These authors equally contributed to this work.
Comparative Antioxidant and Antiproliferative Activities of Red and White Pitayas and Their Correlation with Flavonoid and Polyphenol Content
Article first published online: 29 NOV 2010
© 2010 Institute of Food Technologists®
Journal of Food Science
Volume 76, Issue 1, pages C38–C45, January/February 2011
How to Cite
Kim, H., Choi, H.-K., Moon, J. Y., Kim, Y. S., Mosaddik, A. and Cho, S. K. (2011), Comparative Antioxidant and Antiproliferative Activities of Red and White Pitayas and Their Correlation with Flavonoid and Polyphenol Content. Journal of Food Science, 76: C38–C45. doi: 10.1111/j.1750-3841.2010.01908.x
- Issue published online: 13 JAN 2011
- Article first published online: 29 NOV 2010
- MS 20100484 Submitted 5/5/2010, Accepted 9/27/2010.
- antiproliferative activity;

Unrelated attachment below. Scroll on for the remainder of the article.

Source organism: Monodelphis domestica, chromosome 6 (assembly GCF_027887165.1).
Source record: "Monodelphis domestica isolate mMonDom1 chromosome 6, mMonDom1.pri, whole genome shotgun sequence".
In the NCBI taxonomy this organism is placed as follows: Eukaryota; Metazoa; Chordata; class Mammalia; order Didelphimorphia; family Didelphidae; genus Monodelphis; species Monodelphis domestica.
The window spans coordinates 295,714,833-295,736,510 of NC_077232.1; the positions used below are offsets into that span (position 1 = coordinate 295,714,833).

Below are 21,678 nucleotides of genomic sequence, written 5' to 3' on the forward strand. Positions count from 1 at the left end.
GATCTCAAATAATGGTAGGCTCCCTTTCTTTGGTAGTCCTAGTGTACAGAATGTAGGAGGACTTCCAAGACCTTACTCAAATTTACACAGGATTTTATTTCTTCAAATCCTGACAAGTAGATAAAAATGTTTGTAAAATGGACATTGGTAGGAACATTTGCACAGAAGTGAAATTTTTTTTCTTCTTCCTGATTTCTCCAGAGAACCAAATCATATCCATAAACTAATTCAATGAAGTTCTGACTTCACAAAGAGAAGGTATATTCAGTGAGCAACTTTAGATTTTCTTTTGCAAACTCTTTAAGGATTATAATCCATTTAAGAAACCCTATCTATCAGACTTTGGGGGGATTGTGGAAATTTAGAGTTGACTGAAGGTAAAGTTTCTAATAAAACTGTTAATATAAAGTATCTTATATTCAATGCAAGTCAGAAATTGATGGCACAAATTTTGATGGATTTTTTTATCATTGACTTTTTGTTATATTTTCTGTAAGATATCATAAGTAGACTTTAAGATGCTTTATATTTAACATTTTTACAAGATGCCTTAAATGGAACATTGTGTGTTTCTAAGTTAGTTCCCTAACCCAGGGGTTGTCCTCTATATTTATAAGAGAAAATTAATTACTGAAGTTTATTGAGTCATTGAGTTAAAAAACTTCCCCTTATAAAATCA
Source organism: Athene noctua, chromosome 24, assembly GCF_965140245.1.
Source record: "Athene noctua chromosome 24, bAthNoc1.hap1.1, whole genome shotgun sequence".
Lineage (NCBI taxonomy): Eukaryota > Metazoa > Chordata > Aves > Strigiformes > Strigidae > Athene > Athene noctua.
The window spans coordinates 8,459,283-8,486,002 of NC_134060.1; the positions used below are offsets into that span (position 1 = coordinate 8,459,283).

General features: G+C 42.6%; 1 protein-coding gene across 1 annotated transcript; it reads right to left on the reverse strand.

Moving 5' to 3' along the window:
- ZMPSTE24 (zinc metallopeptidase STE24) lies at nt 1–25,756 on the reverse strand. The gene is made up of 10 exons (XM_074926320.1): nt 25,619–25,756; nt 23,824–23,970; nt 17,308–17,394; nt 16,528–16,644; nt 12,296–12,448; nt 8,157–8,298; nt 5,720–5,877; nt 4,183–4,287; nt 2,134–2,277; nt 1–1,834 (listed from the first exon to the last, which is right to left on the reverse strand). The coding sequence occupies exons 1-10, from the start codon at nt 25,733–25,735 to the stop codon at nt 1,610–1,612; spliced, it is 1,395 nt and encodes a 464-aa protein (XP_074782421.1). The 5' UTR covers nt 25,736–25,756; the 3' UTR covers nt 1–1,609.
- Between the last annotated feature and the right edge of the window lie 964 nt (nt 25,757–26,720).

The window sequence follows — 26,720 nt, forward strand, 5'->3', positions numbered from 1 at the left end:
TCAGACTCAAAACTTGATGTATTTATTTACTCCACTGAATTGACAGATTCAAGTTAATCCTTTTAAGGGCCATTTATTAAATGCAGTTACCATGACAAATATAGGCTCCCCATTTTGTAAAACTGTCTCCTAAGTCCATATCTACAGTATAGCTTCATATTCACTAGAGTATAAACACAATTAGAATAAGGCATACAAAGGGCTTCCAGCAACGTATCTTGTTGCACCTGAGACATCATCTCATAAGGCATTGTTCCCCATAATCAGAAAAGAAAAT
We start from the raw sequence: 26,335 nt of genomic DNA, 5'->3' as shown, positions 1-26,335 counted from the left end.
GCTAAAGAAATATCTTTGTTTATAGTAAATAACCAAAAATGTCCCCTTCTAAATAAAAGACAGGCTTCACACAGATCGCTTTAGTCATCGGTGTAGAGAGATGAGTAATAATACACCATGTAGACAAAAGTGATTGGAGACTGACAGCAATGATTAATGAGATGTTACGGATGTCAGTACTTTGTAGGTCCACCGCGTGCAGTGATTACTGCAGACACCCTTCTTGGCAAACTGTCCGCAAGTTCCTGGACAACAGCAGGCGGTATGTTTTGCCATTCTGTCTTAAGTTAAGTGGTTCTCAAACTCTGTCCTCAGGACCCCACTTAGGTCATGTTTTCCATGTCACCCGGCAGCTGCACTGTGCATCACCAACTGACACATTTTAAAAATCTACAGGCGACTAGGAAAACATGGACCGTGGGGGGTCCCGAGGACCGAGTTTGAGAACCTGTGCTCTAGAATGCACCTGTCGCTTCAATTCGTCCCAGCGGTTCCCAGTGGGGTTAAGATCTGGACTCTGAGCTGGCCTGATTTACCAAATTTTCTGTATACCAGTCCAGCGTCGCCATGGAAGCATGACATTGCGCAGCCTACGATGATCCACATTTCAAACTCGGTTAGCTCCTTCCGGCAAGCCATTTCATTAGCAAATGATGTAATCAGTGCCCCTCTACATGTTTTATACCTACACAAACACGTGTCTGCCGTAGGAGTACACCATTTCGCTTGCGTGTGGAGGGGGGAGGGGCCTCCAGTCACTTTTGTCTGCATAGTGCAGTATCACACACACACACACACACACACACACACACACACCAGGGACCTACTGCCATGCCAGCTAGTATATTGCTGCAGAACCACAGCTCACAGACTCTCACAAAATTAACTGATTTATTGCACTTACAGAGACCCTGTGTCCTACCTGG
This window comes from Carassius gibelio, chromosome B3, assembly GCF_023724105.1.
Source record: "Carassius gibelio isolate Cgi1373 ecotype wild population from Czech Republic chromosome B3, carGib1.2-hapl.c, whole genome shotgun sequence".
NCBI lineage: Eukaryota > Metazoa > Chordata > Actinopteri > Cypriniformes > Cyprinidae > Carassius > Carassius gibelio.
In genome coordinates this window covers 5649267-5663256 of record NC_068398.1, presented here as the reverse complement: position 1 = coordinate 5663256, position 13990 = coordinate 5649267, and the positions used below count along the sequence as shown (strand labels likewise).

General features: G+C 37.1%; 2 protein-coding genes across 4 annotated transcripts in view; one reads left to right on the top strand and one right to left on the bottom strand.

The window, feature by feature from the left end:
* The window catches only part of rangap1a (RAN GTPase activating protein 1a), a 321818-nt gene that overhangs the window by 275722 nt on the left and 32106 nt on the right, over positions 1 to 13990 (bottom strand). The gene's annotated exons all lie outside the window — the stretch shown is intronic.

Abstract: Pitaya, commonly known as dragon fruit, has generated considerable consumer interest because of its attractive color and micronutrient content. The present study investigated the total polyphenol and flavonoid content, antioxidant activity against various free radicals, and antiproliferative effect on several cancer cell lines of extracts of flesh and peel of white and red pitayas, collected from Jeju Island, Korea. The total polyphenol and flavonoid contents of 80% methanol extracts of red pitaya peel (RPP) and white pitaya peel (WPP) were approximately 3- and 5-fold higher than those of red pitaya flesh (RPF) and white pitaya flesh (WPF), respectively. Overall, the total flavonoid and polyphenol contents of these extracts were RPP>WPP>RPF>WPF and WPP>RPP>RPF>WPF, respectively. In addition, a study involving nontargeted high-performance liquid chromatography coupled with a photodiode array and electrospray ionization mass spectrometry (HPLC–PDA-ESI-MS) of different pitaya extracts indicated the presence of phenolic, hydroxycinnamic acid derivatives, flavonol glycosides, betacyanin, and its derivatives with a few unknown compounds. Separately, peel extracts of both red and white pitayas showed higher 2,2-diphenyl-1-picrylhydrazyl, hydroxyl, and alkyl radical-scavenging activity than did the corresponding flesh extracts. Both peel extracts also showed stronger antiproliferative activity against AGS and MCF-7 cancer cells than either flesh extract. There was a direct correlation between the phenolic content and antioxidant effect, but no correlation observed between antioxidant activity and antiproliferative activity. These results suggest that the peel of white and red pitaya may be a valuable ingredient in foods and may also be useful in cosmetic, nutraceutical, and pharmaceutical applications.